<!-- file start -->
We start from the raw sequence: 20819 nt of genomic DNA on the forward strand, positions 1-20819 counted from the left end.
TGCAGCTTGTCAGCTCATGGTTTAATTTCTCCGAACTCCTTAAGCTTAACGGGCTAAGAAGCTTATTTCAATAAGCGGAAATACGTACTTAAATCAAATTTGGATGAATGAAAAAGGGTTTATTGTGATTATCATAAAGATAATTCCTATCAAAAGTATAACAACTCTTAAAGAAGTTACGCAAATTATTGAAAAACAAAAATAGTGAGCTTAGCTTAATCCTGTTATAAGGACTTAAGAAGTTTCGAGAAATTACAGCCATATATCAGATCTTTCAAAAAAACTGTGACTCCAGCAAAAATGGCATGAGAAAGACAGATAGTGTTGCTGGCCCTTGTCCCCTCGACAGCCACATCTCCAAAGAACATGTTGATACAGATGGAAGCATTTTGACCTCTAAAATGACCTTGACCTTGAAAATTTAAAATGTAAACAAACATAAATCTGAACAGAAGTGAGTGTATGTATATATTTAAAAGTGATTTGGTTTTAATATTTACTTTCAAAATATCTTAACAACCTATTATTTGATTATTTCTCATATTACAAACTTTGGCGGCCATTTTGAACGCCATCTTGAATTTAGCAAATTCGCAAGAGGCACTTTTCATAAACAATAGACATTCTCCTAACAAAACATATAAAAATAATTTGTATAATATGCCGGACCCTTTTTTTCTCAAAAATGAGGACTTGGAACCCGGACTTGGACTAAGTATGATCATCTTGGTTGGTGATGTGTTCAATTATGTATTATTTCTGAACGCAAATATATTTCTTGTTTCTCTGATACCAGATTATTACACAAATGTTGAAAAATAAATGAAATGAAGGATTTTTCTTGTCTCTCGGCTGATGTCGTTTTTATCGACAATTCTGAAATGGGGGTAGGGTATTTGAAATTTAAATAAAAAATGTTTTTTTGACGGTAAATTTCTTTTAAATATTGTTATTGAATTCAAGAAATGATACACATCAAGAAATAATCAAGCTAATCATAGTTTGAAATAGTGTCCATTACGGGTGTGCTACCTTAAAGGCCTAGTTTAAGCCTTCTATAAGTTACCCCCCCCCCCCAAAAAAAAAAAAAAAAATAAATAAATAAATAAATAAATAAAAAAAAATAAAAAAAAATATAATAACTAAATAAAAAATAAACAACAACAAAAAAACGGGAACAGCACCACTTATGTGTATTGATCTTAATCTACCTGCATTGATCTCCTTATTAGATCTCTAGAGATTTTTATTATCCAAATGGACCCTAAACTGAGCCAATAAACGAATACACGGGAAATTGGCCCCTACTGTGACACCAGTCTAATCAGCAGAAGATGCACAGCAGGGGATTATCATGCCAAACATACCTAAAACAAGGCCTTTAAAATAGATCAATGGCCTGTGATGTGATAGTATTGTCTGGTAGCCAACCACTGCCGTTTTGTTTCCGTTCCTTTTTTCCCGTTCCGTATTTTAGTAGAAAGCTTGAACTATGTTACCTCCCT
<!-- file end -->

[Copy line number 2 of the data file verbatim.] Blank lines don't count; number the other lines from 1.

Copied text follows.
TGCAGCTTGTCAGCTCATGGTTTAATTTCTCCGAACTCCTTAAGCTTAACGGGCTAAGAAGCTTATTTCAATAAGCGGAAATACGTACTTAAATCAAATTTGGATGAATGAAAAAGGGTTTATTGTGATTATCATAAAGATAATTCCTATCAAAAGTATAACAACTCTTAAAGAAGTTACGCAAATTATTGAAAAACAAAAATAGTGAGCTTAGCTTAATCCTGTTATAAGGACTTAAGAAGTTTCGAGAAATTACAGCCATATATCAGATCTTTCAAAAAAACTGTGACTCCAGCAAAAATGGCATGAGAAAGACAGATAGTGTTGCTGGCCCTTGTCCCCTCGACAGCCACATCTCCAAAGAACATGTTGATACAGATGGAAGCATTTTGACCTCTAAAATGACCTTGACCTTGAAAATTTAAAATGTAAACAAACATAAATCTGAACAGAAGTGAGTGTATGTATATATTTAAAAGTGATTTGGTTTTAATATTTACTTTCAAAATATCTTAACAACCTATTATTTGATTATTTCTCATATTACAAACTTTGGCGGCCATTTTGAACGCCATCTTGAATTTAGCAAATTCGCAAGAGGCACTTTTCATAAACAATAGACATTCTCCTAACAAAACATATAAAAATAATTTGTATAATATGCCGGACCCTTTTTTTCTCAAAAATGAGGACTTGGAACCCGGACTTGGACTAAGTATGATCATCTTGGTTGGTGATGTGTTCAATTATGTATTATTTCTGAACGCAAATATATTTCTTGTTTCTCTGATACCAGATTATTACACAAATGTTGAAAAATAAATGAAATGAAGGATTTTTCTTGTCTCTCGGCTGATGTCGTTTTTATCGACAATTCTGAAATGGGGGTAGGGTATTTGAAATTTAAATAAAAAATGTTTTTTTGACGGTAAATTTCTTTTAAATATTGTTATTGAATTCAAGAAATGATACACATCAAGAAATAATCAAGCTAATCATAGTTTGAAATAGTGTCCATTACGGGTGTGCTACCTTAAAGGCCTAGTTTAAGCCTTCTATAAGTTACCCCCCCCCCCCAAAAAAAAAAAAAAAAATAAATAAATAAATAAATAAATAAAAAAAAATAAAAAAAAATATAATAACTAAATAAAAAATAAACAACAACAAAAAAACGGGAACAGCACCACTTATGTGTATTGATCTTAATCTACCTGCATTGATCTCCTTATTAGATCTCTAGAGATTTTTATTATCCAAATGGACCCTAAACTGAGCCAATAAACGAATACACGGGAAATTGGCCCCTACTGTGACACCAGTCTAATCAGCAGAAGATGCACAGCAGGGGATTATCATGCCAAACATACCTAAAACAAGGCCTTTAAAATAGATCAATGGCCTGTGATGTGATAGTATTGTCTGGTAGCCAACCACTGCCGTTTTGTTTCCGTTCCTTTTTTCCCGTTCCGTATTTTAGTAGAAAGCTTGAACTATGTTACCTCCCT